If you like to spend time on painting apps, the bundled stylus is decent. It’s far from beating the Apple Pencil but is functional enough for amateur doodling. It is pressure-sensitive but you can’t scribble too lightly. But adding more pressure to the tip will result in bolder lines.
The Vivobook Flip 14 comes with speakers tuned by Harman Kardon that are quite loud, and fills the room with crystal clear audio, and amidst a lot of laptops with poor 2W speakers, the audio quality is just fantastic.
Asus Vivobook Flip 14 (2021): Design and Build
The Vivobook Flip 14, despite it’s low price tag, is not cheaply built. In fact, it’s the same design as last year’s Vivobook Flip 14. The laptop sports a suave design, dipped in a black finish with the Vivobook logo etched in grey on the lid. The colourway is uniform across the body save for a darker shade of black on the display bezels, and a lemon yellow colour-blocked Enter key. It’s a design that simply stands out amidst metallic grey finishes found in most laptops at this price. There’s also an integrated webcam on top of the display, and a backlit keyboard with a decently large trackpad.
The hinge raises the laptop up as it opens, allowing more airflow under the chassis, but it’s too tight to open the laptop one handed. On the other hand, it feels sturdy enough to quickly rotate the laptop around to turn it into a tablet, and I feel that’s more important than opening the lid one-handed. The hinge lets you rest the laptop in just about any angle and feels durable enough to last long. That bit, though, I can only be sure of, after prolonged use.
What I don’t like about the Vivobook Flip 14 is the side-mounted power button. I’ve had my fair share of these power buttons either getting jammed, or popping out of these budget laptops, and it’s much better to have them on the keyboard deck with little chance of such extreme wear and tear.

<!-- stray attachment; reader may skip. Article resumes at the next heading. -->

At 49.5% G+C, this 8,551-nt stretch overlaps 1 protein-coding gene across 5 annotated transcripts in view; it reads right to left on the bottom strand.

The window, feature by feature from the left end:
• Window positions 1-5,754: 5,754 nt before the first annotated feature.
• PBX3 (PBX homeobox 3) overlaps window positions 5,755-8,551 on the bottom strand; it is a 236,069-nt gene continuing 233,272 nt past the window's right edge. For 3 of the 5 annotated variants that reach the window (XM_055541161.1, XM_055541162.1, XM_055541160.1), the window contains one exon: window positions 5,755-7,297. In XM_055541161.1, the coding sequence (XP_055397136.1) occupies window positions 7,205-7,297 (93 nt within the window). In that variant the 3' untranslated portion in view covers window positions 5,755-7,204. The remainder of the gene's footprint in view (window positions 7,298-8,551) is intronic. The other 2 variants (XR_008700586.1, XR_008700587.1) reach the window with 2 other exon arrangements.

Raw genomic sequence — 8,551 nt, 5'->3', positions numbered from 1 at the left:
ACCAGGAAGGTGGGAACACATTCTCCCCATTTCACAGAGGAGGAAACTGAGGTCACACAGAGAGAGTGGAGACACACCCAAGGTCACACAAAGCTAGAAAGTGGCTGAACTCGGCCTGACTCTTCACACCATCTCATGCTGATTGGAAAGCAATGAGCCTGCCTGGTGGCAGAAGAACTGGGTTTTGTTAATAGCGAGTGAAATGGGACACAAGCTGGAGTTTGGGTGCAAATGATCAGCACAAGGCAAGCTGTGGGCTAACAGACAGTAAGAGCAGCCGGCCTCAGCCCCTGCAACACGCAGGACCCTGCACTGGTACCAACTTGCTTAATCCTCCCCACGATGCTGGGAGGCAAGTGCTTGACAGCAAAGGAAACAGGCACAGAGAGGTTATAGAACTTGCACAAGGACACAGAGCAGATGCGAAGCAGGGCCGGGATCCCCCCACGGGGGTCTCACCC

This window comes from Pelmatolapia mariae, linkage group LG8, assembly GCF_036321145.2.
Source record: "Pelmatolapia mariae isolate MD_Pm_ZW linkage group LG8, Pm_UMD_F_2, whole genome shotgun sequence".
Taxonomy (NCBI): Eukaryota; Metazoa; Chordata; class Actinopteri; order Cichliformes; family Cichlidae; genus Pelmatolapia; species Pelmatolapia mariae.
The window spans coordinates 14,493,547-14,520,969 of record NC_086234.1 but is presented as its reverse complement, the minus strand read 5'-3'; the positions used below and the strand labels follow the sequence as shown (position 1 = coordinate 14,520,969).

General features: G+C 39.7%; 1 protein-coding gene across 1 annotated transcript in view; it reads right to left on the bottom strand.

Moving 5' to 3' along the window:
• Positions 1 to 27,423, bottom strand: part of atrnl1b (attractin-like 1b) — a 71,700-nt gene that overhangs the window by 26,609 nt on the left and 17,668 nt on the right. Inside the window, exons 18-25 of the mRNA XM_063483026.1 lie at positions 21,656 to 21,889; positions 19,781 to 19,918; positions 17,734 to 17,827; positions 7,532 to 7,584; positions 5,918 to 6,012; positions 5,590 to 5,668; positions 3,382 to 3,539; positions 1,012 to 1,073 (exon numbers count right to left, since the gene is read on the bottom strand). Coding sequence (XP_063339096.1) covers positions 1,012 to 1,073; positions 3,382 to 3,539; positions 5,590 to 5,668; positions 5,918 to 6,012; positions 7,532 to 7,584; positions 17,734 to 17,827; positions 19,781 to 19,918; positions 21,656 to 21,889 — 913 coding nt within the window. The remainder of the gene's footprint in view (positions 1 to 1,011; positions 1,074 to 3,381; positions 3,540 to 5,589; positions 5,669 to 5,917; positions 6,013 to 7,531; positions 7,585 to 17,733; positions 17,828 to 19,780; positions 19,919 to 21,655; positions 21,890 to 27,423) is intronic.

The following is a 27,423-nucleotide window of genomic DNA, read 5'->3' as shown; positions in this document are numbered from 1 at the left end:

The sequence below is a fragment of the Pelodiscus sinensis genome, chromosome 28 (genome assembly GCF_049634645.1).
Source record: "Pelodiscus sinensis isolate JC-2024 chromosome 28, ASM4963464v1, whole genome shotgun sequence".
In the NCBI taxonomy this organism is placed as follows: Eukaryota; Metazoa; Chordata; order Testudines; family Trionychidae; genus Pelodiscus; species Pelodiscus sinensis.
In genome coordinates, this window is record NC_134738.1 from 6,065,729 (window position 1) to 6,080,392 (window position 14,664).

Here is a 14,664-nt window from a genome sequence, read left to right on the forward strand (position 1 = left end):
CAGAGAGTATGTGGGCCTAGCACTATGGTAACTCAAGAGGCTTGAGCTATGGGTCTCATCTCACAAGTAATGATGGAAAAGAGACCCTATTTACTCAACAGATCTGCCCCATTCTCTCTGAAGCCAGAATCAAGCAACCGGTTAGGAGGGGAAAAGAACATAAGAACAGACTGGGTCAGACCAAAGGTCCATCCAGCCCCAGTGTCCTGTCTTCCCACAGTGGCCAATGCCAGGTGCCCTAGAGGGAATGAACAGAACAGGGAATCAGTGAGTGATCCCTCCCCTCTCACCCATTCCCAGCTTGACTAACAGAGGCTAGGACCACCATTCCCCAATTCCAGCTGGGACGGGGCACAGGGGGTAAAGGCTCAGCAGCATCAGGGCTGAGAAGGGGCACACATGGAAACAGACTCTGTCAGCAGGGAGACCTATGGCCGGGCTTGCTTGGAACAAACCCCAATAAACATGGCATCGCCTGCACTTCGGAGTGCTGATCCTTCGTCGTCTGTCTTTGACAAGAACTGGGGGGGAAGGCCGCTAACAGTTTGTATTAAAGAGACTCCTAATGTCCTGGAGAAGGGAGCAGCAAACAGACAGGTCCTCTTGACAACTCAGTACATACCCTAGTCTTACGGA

Asus Vivobook Flip 14 (2021): Performance
The Flip 14 is essentially the same laptop as last year, refreshed with an AMD Ryzen 5 5500U with 8GB LPDDR4X RAM and 521GB SSD. There’s also a Ryzen 7 variant, but the hard truth is that the APUs used in the Flip 14 are based on last year’s Zen 2 Lucienne cores instead of the Zen 3 Cezanne cores found in the more powerful Ryzen chips. Going by the specs of the APU, it essentially feels like a rebranded Ryzen 5 4500U that powered the Vivobook Flip 14 last year, and when compared against the 11th Gen Intel chips for ultrabooks, the tables are reversed in favour of Intel.
We tested the performance of the Vivobook Flip 14 on PCMark 10, Geekbench and Cinebench R23 and the graphics performance with the 3DMark Night Raid test for integrated graphics. The results, as shown below, prove that there’s not much of a performance gain from last year, and in fact, can be considered slower than laptops powered by Tiger Lake chips from Intel. We had the MSI Modern 14 with an 11th Gen Core i5 G7 chip to compare, and there’s a significant delta in performance.
But that’s just settling the AMD vs Intel debate for ultrabooks. What’s even more critical to note is how the performance dips when the laptop is running on battery as compared to when it’s plugged in. While it’s true that you won’t ever get full performance on battery, but there’s significant throttling on the Vivobook Flip 14 when on power, to the extent that it became sluggish with a few Firefox tabs open.
The non-upgradable 8GB RAM also doesn’t help the cause, and RAM usage was around a constant 80% at all times with Firefox running. This just means that while the Vivobook Flip 14 is fine for basic, everyday usage, this won’t really impress power users and multitaskers. It does boot up in an instant and I was able to attend Zoom meetings (the video quality is quite nice thanks to the integrated HD webcam), doodle on Windows Inkspace, and binge watch movies and shows without a hassle.